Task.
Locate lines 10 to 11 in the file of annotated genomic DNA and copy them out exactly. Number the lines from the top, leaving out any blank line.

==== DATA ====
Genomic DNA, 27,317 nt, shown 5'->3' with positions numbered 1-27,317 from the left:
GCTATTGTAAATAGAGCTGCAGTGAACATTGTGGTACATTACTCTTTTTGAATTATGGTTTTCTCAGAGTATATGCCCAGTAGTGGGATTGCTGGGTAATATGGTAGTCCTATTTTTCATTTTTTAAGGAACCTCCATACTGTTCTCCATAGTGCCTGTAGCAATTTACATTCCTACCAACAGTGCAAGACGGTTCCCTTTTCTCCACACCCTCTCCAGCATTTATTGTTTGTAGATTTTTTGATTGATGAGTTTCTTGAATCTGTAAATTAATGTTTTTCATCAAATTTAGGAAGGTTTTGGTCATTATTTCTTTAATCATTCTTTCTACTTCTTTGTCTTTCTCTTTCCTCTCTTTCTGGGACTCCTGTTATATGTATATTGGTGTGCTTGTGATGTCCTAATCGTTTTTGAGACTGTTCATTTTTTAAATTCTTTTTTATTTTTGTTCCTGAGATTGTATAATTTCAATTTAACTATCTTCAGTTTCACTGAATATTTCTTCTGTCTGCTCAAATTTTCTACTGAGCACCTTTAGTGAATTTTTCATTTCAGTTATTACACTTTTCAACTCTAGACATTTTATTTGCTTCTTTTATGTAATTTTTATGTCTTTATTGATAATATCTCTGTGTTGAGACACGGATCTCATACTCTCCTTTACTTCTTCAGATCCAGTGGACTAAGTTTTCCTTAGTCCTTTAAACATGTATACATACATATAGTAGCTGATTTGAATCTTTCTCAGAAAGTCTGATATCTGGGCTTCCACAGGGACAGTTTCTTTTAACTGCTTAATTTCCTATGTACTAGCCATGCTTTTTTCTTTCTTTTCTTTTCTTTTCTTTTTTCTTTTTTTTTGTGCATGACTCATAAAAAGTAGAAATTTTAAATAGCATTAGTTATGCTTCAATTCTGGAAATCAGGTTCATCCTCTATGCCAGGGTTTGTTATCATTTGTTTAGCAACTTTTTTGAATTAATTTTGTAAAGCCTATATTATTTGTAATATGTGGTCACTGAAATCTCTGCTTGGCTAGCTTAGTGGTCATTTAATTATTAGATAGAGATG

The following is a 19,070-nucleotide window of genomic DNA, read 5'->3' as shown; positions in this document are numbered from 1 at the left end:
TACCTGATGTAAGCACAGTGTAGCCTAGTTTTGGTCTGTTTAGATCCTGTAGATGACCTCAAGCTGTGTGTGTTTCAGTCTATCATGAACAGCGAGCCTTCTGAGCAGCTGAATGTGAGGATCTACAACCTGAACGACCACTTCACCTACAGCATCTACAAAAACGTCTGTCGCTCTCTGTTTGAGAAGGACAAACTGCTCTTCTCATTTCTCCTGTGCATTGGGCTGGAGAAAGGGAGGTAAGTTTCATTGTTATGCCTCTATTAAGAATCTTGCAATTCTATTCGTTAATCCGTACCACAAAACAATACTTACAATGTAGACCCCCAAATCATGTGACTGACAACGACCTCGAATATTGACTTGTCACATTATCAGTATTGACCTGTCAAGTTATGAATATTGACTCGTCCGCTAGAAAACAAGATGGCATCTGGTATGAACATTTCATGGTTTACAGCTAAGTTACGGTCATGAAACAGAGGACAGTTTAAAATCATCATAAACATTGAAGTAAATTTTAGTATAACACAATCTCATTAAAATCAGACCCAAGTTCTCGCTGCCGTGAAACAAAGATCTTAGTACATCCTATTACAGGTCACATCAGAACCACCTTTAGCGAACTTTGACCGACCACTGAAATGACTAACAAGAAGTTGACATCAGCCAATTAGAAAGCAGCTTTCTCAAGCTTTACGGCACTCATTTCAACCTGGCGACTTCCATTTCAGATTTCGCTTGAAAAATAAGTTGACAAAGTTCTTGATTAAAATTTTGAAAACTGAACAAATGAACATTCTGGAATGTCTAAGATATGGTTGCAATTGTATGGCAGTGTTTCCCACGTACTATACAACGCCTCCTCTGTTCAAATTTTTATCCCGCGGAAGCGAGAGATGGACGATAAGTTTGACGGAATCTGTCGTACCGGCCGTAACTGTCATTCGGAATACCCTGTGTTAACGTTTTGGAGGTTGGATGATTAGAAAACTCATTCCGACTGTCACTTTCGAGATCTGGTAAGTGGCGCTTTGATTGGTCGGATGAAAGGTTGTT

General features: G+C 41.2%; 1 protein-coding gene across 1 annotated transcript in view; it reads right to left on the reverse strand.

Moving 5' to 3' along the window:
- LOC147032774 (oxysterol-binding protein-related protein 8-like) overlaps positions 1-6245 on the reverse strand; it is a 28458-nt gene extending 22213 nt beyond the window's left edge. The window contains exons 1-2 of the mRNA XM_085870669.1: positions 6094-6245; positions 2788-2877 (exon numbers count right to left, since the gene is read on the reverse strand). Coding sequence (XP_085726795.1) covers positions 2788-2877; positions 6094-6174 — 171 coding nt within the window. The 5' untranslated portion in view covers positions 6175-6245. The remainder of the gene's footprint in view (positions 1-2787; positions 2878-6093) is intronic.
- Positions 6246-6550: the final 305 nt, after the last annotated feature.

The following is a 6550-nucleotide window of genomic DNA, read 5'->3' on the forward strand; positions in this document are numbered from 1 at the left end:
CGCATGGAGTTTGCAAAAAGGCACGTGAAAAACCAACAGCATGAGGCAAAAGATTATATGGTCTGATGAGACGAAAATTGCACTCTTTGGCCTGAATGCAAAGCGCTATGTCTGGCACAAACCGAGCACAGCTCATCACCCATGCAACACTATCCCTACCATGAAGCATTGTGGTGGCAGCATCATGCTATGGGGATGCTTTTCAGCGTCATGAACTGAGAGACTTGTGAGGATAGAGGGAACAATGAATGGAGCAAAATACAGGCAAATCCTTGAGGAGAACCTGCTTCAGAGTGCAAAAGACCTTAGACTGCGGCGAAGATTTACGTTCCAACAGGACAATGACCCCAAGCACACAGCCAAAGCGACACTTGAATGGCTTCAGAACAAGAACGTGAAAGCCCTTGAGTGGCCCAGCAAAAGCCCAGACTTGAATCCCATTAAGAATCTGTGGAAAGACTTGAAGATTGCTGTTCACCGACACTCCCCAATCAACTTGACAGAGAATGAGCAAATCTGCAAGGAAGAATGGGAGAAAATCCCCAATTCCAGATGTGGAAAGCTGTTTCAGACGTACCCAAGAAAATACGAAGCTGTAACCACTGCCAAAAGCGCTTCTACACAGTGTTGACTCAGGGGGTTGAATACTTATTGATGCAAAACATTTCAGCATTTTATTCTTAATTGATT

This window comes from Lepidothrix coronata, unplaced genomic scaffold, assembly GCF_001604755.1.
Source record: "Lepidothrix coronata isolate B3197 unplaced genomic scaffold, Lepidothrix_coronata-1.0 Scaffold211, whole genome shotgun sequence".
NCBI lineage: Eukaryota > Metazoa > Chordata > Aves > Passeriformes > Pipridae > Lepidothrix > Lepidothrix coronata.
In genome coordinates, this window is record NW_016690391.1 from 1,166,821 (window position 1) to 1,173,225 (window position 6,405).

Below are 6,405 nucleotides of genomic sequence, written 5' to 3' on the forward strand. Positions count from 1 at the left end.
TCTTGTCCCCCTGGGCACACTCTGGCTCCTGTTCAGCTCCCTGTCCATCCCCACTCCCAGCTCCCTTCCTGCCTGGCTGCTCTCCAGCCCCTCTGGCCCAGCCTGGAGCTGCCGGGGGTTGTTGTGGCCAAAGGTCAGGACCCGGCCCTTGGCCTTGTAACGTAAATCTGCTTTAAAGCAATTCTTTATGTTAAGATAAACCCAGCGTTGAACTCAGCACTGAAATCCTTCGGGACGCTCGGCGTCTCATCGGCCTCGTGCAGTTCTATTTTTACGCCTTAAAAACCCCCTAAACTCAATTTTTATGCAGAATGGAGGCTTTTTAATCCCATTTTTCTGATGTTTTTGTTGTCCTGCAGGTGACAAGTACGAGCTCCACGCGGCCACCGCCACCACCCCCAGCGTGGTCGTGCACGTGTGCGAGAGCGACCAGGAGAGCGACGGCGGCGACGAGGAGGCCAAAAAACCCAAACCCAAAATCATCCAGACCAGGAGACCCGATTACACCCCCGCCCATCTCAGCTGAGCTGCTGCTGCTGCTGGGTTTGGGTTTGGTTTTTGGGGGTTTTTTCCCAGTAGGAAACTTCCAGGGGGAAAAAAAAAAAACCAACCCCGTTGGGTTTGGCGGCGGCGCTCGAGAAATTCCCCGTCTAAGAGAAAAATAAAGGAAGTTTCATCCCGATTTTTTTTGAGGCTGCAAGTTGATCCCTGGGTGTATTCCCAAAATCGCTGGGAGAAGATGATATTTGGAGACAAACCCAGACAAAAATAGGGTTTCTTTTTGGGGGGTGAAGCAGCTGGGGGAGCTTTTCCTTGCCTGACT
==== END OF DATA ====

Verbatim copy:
CGCATGGAGTTTGCAAAAAGGCACGTGAAAAACCAACAGCATGAGGCAAAAGATTATATGGTCTGATGAGACGAAAATTGCACTCTTTGGCCTGAATGCAAAGCGCTATGTCTGGCACAAACCGAGCACAGCTCATCACCCATGCAACACTATCCCTACCATGAAGCATTGTGGTGGCAGCATCATGCTATGGGGATGCTTTTCAGCGTCATGAACTGAGAGACTTGTGAGGATAGAGGGAACAATGAATGGAGCAAAATACAGGCAAATCCTTGAGGAGAACCTGCTTCAGAGTGCAAAAGACCTTAGACTGCGGCGAAGATTTACGTTCCAACAGGACAATGACCCCAAGCACACAGCCAAAGCGACACTTGAATGGCTTCAGAACAAGAACGTGAAAGCCCTTGAGTGGCCCAGCAAAAGCCCAGACTTGAATCCCATTAAGAATCTGTGGAAAGACTTGAAGATTGCTGTTCACCGACACTCCCCAATCAACTTGACAGAGAATGAGCAAATCTGCAAGGAAGAATGGGAGAAAATCCCCAATTCCAGATGTGGAAAGCTGTTTCAGACGTACCCAAGAAAATACGAAGCTGTAACCACTGCCAAAAGCGCTTCTACACAGTGTTGACTCAGGGGGTTGAATACTTATTGATGCAAAACATTTCAGCATTTTATTCTTAATTGATT

This window comes from Lepidothrix coronata, unplaced genomic scaffold, assembly GCF_001604755.1.